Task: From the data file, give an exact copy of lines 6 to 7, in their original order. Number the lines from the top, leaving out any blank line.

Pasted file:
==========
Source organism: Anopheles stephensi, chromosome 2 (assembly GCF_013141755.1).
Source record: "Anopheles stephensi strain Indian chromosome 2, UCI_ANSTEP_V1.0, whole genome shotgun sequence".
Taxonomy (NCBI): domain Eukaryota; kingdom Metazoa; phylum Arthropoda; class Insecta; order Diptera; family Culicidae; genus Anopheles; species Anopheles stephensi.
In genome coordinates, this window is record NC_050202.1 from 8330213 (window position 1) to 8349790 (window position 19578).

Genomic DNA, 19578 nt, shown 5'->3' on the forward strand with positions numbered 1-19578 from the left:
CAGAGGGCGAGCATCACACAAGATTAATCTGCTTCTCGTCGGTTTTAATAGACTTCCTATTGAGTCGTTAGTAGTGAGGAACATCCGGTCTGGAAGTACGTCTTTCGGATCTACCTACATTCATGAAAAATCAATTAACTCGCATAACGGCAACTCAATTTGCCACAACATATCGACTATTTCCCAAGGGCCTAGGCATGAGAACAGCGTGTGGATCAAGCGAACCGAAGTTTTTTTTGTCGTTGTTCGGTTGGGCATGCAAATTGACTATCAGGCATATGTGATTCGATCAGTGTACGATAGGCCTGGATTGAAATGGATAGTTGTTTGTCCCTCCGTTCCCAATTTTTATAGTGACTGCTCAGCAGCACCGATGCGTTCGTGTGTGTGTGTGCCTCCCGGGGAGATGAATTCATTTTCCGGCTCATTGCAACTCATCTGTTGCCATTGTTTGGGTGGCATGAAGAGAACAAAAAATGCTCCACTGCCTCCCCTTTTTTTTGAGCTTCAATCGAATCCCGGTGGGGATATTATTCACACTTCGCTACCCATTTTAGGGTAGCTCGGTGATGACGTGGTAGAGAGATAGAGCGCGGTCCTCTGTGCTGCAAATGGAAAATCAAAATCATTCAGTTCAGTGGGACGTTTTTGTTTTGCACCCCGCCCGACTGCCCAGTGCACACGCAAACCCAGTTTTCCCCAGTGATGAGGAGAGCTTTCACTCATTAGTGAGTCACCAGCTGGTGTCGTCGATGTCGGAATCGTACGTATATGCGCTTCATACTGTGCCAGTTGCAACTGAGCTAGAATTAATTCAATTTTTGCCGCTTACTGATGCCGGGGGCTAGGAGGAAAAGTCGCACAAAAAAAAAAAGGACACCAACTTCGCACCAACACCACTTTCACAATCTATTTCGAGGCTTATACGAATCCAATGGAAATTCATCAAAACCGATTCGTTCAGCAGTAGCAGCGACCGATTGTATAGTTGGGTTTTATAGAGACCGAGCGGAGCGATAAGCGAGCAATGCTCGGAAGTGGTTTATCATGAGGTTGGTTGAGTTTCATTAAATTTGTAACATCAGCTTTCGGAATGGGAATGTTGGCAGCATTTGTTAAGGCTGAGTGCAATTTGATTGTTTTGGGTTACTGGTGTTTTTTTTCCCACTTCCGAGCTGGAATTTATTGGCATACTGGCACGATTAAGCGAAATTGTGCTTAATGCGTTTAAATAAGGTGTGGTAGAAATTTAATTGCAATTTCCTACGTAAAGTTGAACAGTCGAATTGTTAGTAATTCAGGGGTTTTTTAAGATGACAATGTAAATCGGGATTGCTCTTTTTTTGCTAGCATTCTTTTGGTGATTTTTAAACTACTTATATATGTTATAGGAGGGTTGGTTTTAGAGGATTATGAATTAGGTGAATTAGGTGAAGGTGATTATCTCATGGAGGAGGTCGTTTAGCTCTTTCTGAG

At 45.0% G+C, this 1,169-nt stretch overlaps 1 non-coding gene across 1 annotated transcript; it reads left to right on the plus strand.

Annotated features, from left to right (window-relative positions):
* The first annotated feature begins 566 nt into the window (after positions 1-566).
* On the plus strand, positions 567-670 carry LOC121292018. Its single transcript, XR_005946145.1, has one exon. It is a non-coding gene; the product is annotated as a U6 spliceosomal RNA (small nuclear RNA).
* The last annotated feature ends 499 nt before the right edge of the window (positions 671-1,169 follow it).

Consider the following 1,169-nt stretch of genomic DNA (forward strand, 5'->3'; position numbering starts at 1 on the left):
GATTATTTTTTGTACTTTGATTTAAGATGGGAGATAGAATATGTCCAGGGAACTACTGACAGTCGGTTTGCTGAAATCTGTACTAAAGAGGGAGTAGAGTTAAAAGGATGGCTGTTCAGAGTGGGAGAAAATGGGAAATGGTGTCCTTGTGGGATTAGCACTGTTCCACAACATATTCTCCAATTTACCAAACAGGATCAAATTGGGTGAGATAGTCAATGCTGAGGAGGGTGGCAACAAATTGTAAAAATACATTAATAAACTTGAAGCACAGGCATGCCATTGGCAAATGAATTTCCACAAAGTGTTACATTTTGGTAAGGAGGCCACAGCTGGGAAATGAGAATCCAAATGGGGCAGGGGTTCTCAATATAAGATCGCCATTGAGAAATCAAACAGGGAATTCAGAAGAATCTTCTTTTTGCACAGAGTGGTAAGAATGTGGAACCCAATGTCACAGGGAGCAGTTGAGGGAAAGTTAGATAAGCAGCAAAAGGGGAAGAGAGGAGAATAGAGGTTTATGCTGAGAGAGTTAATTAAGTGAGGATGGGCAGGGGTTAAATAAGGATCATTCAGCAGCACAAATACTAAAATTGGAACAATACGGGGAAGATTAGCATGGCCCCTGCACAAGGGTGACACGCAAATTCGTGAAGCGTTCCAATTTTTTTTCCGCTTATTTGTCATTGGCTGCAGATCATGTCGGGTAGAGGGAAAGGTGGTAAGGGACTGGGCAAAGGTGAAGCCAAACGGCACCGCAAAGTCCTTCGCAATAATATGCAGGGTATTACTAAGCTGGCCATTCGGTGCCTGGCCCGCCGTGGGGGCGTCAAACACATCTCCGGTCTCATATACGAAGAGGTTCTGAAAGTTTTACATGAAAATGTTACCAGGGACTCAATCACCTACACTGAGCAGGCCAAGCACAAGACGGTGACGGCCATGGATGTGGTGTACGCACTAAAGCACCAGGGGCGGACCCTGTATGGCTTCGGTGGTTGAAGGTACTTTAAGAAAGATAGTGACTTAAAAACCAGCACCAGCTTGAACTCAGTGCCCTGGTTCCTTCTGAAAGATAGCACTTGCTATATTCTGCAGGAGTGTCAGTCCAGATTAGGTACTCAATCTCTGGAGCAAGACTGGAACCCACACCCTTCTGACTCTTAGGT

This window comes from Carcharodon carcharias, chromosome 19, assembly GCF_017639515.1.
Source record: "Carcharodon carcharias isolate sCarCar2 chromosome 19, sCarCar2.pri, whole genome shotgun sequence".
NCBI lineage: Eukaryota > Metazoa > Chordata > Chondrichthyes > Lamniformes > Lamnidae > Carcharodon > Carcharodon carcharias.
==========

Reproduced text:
CAGAGGGCGAGCATCACACAAGATTAATCTGCTTCTCGTCGGTTTTAATAGACTTCCTATTGAGTCGTTAGTAGTGAGGAACATCCGGTCTGGAAGTACGTCTTTCGGATCTACCTACATTCATGAAAAATCAATTAACTCGCATAACGGCAACTCAATTTGCCACAACATATCGACTATTTCCCAAGGGCCTAGGCATGAGAACAGCGTGTGGATCAAGCGAACCGAAGTTTTTTTTGTCGTTGTTCGGTTGGGCATGCAAATTGACTATCAGGCATATGTGATTCGATCAGTGTACGATAGGCCTGGATTGAAATGGATAGTTGTTTGTCCCTCCGTTCCCAATTTTTATAGTGACTGCTCAGCAGCACCGATGCGTTCGTGTGTGTGTGTGCCTCCCGGGGAGATGAATTCATTTTCCGGCTCATTGCAACTCATCTGTTGCCATTGTTTGGGTGGCATGAAGAGAACAAAAAATGCTCCACTGCCTCCCCTTTTTTTTGAGCTTCAATCGAATCCCGGTGGGGATATTATTCACACTTCGCTACCCATTTTAGGGTAGCTCGGTGATGACGTGGTAGAGAGATAGAGCGCGGTCCTCTGTGCTGCAAATGGAAAATCAAAATCATTCAGTTCAGTGGGACGTTTTTGTTTTGCACCCCGCCCGACTGCCCAGTGCACACGCAAACCCAGTTTTCCCCAGTGATGAGGAGAGCTTTCACTCATTAGTGAGTCACCAGCTGGTGTCGTCGATGTCGGAATCGTACGTATATGCGCTTCATACTGTGCCAGTTGCAACTGAGCTAGAATTAATTCAATTTTTGCCGCTTACTGATGCCGGGGGCTAGGAGGAAAAGTCGCACAAAAAAAAAAAGGACACCAACTTCGCACCAACACCACTTTCACAATCTATTTCGAGGCTTATACGAATCCAATGGAAATTCATCAAAACCGATTCGTTCAGCAGTAGCAGCGACCGATTGTATAGTTGGGTTTTATAGAGACCGAGCGGAGCGATAAGCGAGCAATGCTCGGAAGTGGTTTATCATGAGGTTGGTTGAGTTTCATTAAATTTGTAACATCAGCTTTCGGAATGGGAATGTTGGCAGCATTTGTTAAGGCTGAGTGCAATTTGATTGTTTTGGGTTACTGGTGTTTTTTTTCCCACTTCCGAGCTGGAATTTATTGGCATACTGGCACGATTAAGCGAAATTGTGCTTAATGCGTTTAAATAAGGTGTGGTAGAAATTTAATTGCAATTTCCTACGTAAAGTTGAACAGTCGAATTGTTAGTAATTCAGGGGTTTTTTAAGATGACAATGTAAATCGGGATTGCTCTTTTTTTGCTAGCATTCTTTTGGTGATTTTTAAACTACTTATATATGTTATAGGAGGGTTGGTTTTAGAGGATTATGAATTAGGTGAATTAGGTGAAGGTGATTATCTCATGGAGGAGGTCGTTTAGCTCTTTCTGAG

At 45.0% G+C, this 1,169-nt stretch overlaps 1 non-coding gene across 1 annotated transcript; it reads left to right on the plus strand.